The Duke and Duchess of Sussex's visit to NZ attracted big crowds and plenty of coverage. But it comes with a price tag - previous tours have cost about a million dollars. So what does NZ get out of it? Is it really worth it? Sarah Robson takes a look.
Prince Harry and Meghan walking hand-in-hand in the rain along a beach in Abel Tasman National Park.
Prince Harry and Meghan cloaked in korowai receiving a powerful powhiri in Rotorua.
Prince Harry and Meghan shaking hands with crowds of people wherever they go.
These are the pictures that have hit newspapers, television screens and websites around the world over the last few days, as the spotlight turned to New Zealand on the Royal couple's first overseas tour together.
All that international media attention is thanks to the 80-strong press pack that's been travelling with them.
ITV's royal editor Chris Ship said alongside the usual British correspondants, three American media outlets made the 16-day trip downunder as well.
Prince Harry's marriage to Meghan Markle had renewed American interest in the Royal family, he said.
"Having that number of press I think in New Zealand must have been quite a coup for the country."
Why such a coup? Mr Ship said the tour has been big news back in the UK.
"It's getting on to the news bulletins every night. We have three news bulletins a day [on ITV], it's easily made two of three bulletins every single day since the tour started in mid-October."
Ship said he's been busy working on a programme that will screen during prime time on UK television screens next Monday.
"On our documentary we're focusing on taking as many landscapes and pictures that aren't of Harry and Meghan as we possibly can.
"I think all of that helps to build a fantastic picture of your country and to showcase the beauty of the landscape that I think most people in the UK know about in New Zealand and it's given us an opportunity to remind them about how beautiful a place this is."
Ship and the other British journalists have also been posting up a storm on social media.
Ship said he bussed from Wellington to Rotorua, and they stopped along the way on the Central Plateau to take photos, that have ended up on his Instagram.
It's the sort of coverage that Tourism New Zealand is banking on to promote the country as a holiday destination.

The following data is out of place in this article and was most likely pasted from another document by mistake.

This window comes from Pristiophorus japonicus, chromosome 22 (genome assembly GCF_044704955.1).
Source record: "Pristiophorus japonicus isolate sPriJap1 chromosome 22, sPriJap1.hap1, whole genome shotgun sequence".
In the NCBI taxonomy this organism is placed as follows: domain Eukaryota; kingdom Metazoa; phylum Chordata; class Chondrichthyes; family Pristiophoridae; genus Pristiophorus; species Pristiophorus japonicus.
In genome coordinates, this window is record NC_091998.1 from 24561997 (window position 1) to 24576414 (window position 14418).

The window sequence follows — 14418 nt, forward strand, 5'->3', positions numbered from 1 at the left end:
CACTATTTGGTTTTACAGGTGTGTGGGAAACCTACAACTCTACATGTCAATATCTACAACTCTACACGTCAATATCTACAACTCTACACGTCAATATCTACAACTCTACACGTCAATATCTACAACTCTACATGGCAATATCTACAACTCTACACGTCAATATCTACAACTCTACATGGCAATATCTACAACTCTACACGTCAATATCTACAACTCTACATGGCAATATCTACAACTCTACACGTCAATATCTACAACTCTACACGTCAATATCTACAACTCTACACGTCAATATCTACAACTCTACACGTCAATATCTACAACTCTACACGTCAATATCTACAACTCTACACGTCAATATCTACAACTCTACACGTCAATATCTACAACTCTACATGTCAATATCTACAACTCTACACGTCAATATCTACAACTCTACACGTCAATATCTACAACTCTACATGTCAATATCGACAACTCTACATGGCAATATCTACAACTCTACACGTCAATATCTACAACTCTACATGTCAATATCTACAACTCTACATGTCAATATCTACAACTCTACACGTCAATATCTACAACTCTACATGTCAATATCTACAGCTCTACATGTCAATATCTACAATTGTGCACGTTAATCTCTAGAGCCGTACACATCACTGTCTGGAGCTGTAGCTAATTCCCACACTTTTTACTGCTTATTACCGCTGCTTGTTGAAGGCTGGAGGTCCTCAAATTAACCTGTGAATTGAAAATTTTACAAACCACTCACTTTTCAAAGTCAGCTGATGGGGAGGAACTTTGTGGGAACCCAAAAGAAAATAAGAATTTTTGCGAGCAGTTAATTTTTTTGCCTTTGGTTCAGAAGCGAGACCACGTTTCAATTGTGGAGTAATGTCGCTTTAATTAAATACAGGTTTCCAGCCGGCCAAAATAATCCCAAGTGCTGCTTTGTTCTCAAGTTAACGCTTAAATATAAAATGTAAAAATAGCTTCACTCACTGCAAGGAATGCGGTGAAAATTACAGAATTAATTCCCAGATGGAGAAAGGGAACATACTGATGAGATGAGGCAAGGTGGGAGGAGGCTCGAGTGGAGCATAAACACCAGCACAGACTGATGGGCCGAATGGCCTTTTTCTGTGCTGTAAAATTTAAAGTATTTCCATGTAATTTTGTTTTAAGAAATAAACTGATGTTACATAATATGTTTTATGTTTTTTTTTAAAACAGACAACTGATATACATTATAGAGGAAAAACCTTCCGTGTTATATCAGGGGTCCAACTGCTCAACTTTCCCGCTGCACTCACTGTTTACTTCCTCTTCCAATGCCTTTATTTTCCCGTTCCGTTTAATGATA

While the figures for this tour aren't in yet, General Manager of Public Relations and Major Events Lauren Vosper said when Prince William and his wife Kate visited back in 2014, the value of the media coverage that tour generated was put at $70 million.
So how do they arrive at that figure? Ms Vosper said their offshore teams are monitoring all that media coverage.
"We check for key messages to make sure the stories are talking about the destination things that we want to be covered and then we attribute vaue based on what that coverage would have cost in pure advertising," she said.
Economist Shamubeel Eaqab said economic benefits from Royal tours were difficult to measure.
"It's really hard to say that, 'I went to New Zealand because I saw the Royals on tour in New Zealand'. It's not just the one thing. We market ourselves through so many different things - formal ways, informal ways, in the Lord of the Rings - and all of those things put together create the New Zealand image."
As well as stunning natural scenery, fashion - like most other Royal tours - has been a big talking point.
This morning, Vanity Fair posted an article detailing every single one of Meghan's looks from the 16-day trip.
Amongst them all were four items by the well-known New Zealand designer, Karen Walker.
The Duchess stepped off the plane in Wellington and attended the official welcome ceremony at Government House wearing the new-season Banks trench.
Photos of her outfit were instantly beamed around the world and the fashion bible Vogue went on to label it one of the season's must-have coats.
"Of course the coat sold out, we don't have thousands of them anyway, we're a boutique brand, so selling out of a style is nothing unusual for us, that's perfectly normal, but yes, it sold out a little quick than it would have otherwise."
Walker said they've also had a 75 percent increase in traffic to her label's website from the United States, and she reckons that can be attributed to the Royal tour.
While Walker admits she's no stranger to having celebrities wear her garments, it was a bit different this time.
"It's always nice when you're in your own home town, right? I think that's where the emotional bit comes in to it.
"We're used to having well-known people wearing our product, every day there's something that comes across my in-tray, like Jennifer Lopez wearing our glasses was in my in-tray when I woke up this morning and that's great, but when it's in your own home town, or your own home country, and really your community and the person standing next to you when you're getting your coffee, there's really something quite different about that."